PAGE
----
But it was a ribald discussion. We talked about Redwall and Moomin and Bone. We talked about Mouse Guard and Jellaby, and in the midst of all this we worked in Pogo, Babymouse, Robot Dreams, and The Babysitters’ Club. I was mighty grateful for the presence of Lori (Prince) Ess, Queens Librarian extraordinaire, who was able to turn the conversation into a cohesive whole through a graceful summary. Kudos, lady! And extra kudos to everyone who came. Next time (if there is a next time) I’ll include handouts and chocolate.
Of course I was kind of unable to get out of the room again because people kept curiously poking their head in for "just a peek" and I’m so doggone proud of the space that I couldn’t help but let them. Earlier in the day I’d raced down to our Closed Stacks in the Reference portion of the library to grab our permanent copies of a book by each of the authors. Unfortunately we’d classified Tasting the Sky: A Palestinian Childhood as Young Adult, which is utterly unfair and meant that we didn’t have a permanent copy but whatchagonnado? Even so I was able to hop into line and get signatures on books like The Librarian of Basra, Scorpions (first edition, ho ho!), and Redwall signed to The Children of New York. Boo-yah!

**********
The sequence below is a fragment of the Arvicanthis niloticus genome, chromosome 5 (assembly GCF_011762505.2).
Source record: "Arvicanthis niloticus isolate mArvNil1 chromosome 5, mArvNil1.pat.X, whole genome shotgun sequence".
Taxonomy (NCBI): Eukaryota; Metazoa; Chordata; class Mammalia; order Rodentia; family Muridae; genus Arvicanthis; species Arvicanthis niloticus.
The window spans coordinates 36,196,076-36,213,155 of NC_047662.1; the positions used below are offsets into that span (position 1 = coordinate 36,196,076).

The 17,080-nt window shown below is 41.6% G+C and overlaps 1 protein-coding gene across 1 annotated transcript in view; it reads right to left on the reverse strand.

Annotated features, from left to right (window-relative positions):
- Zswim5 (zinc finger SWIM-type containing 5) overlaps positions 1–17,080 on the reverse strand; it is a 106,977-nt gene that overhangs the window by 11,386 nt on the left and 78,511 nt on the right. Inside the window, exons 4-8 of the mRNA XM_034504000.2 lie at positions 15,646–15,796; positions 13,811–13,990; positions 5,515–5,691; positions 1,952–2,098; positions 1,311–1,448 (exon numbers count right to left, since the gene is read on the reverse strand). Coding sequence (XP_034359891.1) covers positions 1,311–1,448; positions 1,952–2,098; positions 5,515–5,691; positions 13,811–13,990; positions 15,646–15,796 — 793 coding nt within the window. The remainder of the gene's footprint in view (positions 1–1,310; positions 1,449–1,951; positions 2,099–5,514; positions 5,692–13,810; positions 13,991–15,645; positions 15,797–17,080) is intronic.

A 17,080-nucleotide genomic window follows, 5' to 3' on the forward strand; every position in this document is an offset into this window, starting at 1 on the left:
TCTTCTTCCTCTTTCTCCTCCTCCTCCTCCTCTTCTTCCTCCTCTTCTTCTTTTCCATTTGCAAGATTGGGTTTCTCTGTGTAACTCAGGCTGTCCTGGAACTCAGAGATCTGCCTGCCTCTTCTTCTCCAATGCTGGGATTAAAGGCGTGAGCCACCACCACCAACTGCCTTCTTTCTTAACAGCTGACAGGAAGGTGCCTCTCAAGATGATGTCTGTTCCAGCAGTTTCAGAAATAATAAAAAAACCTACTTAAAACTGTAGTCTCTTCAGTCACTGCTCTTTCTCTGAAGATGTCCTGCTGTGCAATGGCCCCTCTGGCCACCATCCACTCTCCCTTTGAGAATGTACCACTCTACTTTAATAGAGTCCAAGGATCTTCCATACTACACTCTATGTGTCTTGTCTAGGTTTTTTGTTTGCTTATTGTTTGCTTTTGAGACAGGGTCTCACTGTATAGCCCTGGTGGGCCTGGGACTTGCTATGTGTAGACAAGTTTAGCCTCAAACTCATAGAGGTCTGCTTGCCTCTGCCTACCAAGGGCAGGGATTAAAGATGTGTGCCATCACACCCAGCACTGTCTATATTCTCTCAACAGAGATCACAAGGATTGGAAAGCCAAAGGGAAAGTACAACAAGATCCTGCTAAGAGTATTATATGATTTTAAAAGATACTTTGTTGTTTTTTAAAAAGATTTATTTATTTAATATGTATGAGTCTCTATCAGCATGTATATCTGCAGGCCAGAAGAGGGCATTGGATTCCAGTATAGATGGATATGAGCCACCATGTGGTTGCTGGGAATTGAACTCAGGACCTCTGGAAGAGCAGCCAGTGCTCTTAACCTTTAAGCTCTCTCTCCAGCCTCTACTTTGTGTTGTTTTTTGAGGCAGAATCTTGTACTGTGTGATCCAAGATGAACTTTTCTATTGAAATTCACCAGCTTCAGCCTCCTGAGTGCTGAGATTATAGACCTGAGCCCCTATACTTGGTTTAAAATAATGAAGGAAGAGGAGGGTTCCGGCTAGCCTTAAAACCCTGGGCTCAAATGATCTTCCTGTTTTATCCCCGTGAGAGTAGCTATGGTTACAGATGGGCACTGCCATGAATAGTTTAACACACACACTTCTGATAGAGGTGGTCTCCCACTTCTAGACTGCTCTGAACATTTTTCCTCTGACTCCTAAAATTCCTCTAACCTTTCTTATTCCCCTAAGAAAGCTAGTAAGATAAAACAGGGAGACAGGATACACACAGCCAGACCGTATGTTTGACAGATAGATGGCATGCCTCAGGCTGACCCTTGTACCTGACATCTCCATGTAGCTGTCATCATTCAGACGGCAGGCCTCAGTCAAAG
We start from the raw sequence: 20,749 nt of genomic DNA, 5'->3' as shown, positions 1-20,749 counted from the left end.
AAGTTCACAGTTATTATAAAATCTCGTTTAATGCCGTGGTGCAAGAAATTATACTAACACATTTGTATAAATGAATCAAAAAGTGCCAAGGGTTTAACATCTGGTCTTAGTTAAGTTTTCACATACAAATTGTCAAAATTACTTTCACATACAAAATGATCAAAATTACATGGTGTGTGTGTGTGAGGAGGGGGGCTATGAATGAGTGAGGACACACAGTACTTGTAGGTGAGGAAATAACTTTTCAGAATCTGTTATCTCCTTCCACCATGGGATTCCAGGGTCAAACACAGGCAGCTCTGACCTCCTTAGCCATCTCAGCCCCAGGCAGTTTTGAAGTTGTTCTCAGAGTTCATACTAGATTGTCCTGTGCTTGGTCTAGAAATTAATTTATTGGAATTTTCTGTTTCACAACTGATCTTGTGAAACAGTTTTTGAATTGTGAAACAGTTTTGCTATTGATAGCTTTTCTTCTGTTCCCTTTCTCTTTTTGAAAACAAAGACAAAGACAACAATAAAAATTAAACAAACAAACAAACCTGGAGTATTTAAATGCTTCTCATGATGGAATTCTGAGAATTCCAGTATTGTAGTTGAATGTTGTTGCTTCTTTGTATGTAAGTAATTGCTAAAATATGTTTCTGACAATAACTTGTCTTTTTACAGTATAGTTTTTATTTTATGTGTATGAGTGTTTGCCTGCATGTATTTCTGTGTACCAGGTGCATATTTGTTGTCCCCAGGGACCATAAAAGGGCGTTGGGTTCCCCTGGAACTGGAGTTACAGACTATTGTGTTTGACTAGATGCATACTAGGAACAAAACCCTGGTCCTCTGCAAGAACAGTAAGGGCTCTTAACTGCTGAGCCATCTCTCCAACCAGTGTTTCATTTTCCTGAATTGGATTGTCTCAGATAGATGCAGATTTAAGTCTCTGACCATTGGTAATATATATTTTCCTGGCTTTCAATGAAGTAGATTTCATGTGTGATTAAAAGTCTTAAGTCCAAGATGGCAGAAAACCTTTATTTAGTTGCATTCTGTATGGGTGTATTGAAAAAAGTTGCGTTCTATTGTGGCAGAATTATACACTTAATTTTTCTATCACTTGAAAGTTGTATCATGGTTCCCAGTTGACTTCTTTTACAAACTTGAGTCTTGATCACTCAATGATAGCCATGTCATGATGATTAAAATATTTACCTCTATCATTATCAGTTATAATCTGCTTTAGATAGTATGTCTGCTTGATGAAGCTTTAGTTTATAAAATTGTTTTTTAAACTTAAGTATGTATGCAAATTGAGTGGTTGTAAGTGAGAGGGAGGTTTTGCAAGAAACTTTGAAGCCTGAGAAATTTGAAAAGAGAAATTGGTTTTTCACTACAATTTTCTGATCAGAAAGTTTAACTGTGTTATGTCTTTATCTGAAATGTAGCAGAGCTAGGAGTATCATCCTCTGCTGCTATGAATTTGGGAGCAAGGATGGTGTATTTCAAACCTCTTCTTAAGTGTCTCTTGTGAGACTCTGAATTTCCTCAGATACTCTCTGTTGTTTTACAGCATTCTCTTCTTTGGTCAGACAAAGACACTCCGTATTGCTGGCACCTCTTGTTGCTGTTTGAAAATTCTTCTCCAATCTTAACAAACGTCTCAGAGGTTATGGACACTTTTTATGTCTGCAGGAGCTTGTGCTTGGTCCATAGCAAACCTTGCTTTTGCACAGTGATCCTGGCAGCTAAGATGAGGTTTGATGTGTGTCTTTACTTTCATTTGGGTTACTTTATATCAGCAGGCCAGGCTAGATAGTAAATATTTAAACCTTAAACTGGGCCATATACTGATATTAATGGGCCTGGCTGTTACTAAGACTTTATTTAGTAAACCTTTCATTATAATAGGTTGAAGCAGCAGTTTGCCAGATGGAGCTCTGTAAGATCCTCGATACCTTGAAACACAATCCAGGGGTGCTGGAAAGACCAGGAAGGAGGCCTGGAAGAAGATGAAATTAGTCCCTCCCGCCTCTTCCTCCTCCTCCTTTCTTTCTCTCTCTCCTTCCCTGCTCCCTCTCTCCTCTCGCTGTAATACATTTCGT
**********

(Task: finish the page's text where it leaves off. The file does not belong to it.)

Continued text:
After lunch it was time for the talks, and boy oh boy I hadn’t expected them to be this exciting. Jeanette Winter started off by reading her newest (and as of yet unpurchased, I believe) picture book A School for Nasreen. The story is a true one about the secret schools for girls that existed under the Taliban rule. It was more than a little touching, and I think we all were delighted that she’d chosen to share it with us. Next came Ms. Barakat, a fiery and amazing speaker with a passion and intensity that woke everyone up from the front to the back of the room. She was full of sentences like, "If we hold back our tears we are not learning" and "There ought to be this adjustment where we reclaim our humanity." It was gutsy beyond measure to hear her recount her history, the problems in the Middle East, and the solutions to the problem. The fact that she was so open and accepting and not brimming over with anger was impressive, but I’d already gotten a sense of this from her book, so I wasn’t surprised. I did wonder how many people in the room hadn’t read her book and would be surprised, though. To hear about the atrocities committed by Israel is not something that tends to happen very often in a New York setting. And to hear someone this dedicated to peace is remarkable. She never spoke about the threats she’d received after her book or her talks, but instead spoke about the writing process and how a writer leads the reader by the hand because, "Most of us don’t like going anywhere alone." She spoke about how artists lead the culture. She did have a tendency to speak longer than her designated time, but just the contrast between her and her soft-spoken fellows was amazing.